Managing Invasive Plants: Concepts, Principles, and Practices link

U.S. Fish & Wildlife Service
America's National Wildlife Refuge System

MANAGING INVASIVE PLANTS: Concepts, Principles, and Practices

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Management Methods: Prescribed Grazing

Left to right: Photo of cattle grazing in a pasture, bison standing among invasive plants, two sheep in a pasture, and goat browsing shrubs.
 Photo credits: USDA ARS (left to right) S Bauer, J Dykinga, P Rech, S Bauer


Prescribed grazing is the application of domestic livestock grazing at a specified season and intensity to accomplish specific vegetation management goals. While traditional grazing practices are often blamed for promoting plant invasions, prescriptive grazing can be used to control invasive plant populations and enhance desirable vegetation conditions.

Prescribed grazing is a relatively new addition to the invasive plant management toolbox, and information related to the impacts of grazing on various invasive plants and plant communities is limited.

Prescribed grazing should be used sensibly, with careful consideration of its compatibility with the habitat, land management goals, infestation characteristics, livestock needs, and resources available to implement the program successfully.

In this module, you will become familiar with

  • different roles of grazing in natural, domesticated, and prescribed grazing systems
  • effects of grazing on biological communities and the environment
  • general principles for developing grazing prescriptions
  • examples of how grazing prescriptions can be integrated into invasive plant management

Natural Grazing Systems

Photo of pronghorn antelope
Grazing by wild ungulates plays an important ecological role in some plant communities. Photo credit: D Menke/USFWS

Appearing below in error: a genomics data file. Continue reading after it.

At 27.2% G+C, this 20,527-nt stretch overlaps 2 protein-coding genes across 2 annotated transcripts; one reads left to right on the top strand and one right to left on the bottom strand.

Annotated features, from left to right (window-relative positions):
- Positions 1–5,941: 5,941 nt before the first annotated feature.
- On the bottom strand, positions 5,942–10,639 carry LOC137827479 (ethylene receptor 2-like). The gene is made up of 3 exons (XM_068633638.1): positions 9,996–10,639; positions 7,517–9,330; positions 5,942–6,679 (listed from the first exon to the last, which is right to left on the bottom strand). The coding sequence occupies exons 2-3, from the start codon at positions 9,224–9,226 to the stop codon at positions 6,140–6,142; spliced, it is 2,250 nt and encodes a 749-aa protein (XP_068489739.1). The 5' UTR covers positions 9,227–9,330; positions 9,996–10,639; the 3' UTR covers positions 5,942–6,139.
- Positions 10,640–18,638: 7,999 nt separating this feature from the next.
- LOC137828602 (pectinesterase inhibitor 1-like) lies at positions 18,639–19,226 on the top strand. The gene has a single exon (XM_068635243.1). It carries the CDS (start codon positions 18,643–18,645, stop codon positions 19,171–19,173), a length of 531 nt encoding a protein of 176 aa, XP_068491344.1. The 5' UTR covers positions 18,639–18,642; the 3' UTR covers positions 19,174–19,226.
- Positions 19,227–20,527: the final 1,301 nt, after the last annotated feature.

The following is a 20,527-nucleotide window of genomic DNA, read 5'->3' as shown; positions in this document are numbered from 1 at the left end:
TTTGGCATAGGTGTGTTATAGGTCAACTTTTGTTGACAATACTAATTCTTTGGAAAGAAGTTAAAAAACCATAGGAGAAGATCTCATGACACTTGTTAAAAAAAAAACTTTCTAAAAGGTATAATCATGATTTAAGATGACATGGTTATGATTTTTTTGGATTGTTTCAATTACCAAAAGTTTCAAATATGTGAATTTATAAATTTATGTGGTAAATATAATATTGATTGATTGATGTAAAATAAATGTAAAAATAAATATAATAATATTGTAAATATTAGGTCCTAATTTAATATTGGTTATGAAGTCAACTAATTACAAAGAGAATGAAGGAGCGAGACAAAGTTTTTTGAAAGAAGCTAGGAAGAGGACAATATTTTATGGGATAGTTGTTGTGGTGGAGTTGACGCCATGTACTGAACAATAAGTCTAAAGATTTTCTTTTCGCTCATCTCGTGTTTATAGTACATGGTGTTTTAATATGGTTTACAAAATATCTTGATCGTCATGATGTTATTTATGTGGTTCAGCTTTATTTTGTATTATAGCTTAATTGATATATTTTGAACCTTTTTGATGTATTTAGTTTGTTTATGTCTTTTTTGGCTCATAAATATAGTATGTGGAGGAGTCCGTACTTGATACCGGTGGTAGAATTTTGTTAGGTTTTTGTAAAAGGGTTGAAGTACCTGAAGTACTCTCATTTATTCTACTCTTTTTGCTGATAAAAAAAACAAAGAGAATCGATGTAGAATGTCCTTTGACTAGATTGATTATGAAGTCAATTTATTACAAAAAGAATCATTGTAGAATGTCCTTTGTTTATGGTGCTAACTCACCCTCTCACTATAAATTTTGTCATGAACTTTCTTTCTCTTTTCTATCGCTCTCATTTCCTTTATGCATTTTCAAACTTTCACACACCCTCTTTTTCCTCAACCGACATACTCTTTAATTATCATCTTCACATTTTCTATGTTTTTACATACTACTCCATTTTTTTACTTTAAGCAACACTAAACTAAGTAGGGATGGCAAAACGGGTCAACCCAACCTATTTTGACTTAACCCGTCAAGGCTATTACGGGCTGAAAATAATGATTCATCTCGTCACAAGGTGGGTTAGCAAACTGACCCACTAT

Grasslands and wild ungulates such as bison (Bison bison), elk (Cervus elaphus), and pronghorn antelope (Antilocapra americana) have coexisted for tens of millions of years, occupying once widespread "grazing ecosystems" (Frank et al. 1998). These animals play an important role in maintaining species composition and functional character of natural grazing systems.

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Domesticated Grazing Systems

Today, most grazing ecosystems of prehistory have been converted to pasture and rangelands to accommodate domesticated livestock grazing and other human activities (Frank et al. 1998, Freilich et al. 2003). Although sustainable vegetation management is necessary to maintain a viable forage base, traditional livestock grazing is inherently managed for the benefit of livestock production. While growing numbers of ranchers manage domestic herds to mimic natural grazing patterns, human-managed grazing systems inevitably stray from natural regimes in how and where they are implemented (Freilich et al. 2003).

General Characteristics of Natural versus Domesticated Grazing Systems
NATURAL Grazing Systems DOMESTICATED Grazing Systems
  • A variety of native ungulates graze a variety of plants.
  • Grazing events are short duration and occur over large areas (i.e., migratory bison).
  • Density of grazing ungulates is determined by natural population controls.
  • Plant communities are tolerant to frequent grazing.
  • Usually a single, introduced ungulate species grazes a few types of plants.
  • Grazing events are often season-long and sedentary.
  • Density of grazing ungulates is determined by human controls (stocking rates).
  • Plant communities may or may not be tolerant to frequent grazing.

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Prescribed Grazing Systems

Grazing Systems
Diagram showing how prescribed grazing systems incorporate aspects of natural and domesticated grazing systems.
Prescribed grazing systems incorporate aspects of both natural and domesticated grazing systems.

Prescribed grazing is the application of livestock grazing to accomplish specific vegetation management goals (Frost and Launchbaugh 2003). Grazing prescriptions incorporate attributes of historic grazing regimes and address some of the challenges and issues of domestic grazing systems to create effective and ecologically beneficial results. While traditional grazing management aims to manage the land to benefit livestock production, prescribed grazing manages livestock to benefit the land.

Prescribed grazing systems

  • typically employ domestic sheep, goats, and cattle; may also use horses, pigs, geese, or domesticated native ungulates
  • carefully manipulate seasonal timing with grazing intensity and the behaviors of livestock to produce predictable plant community response
  • can be designed to accomplish a variety of management, conservation, or restoration objectives

Although livestock grazing is often blamed for promoting plant invasions, it can also enhance desirable plant communities and help control invasive plant populations.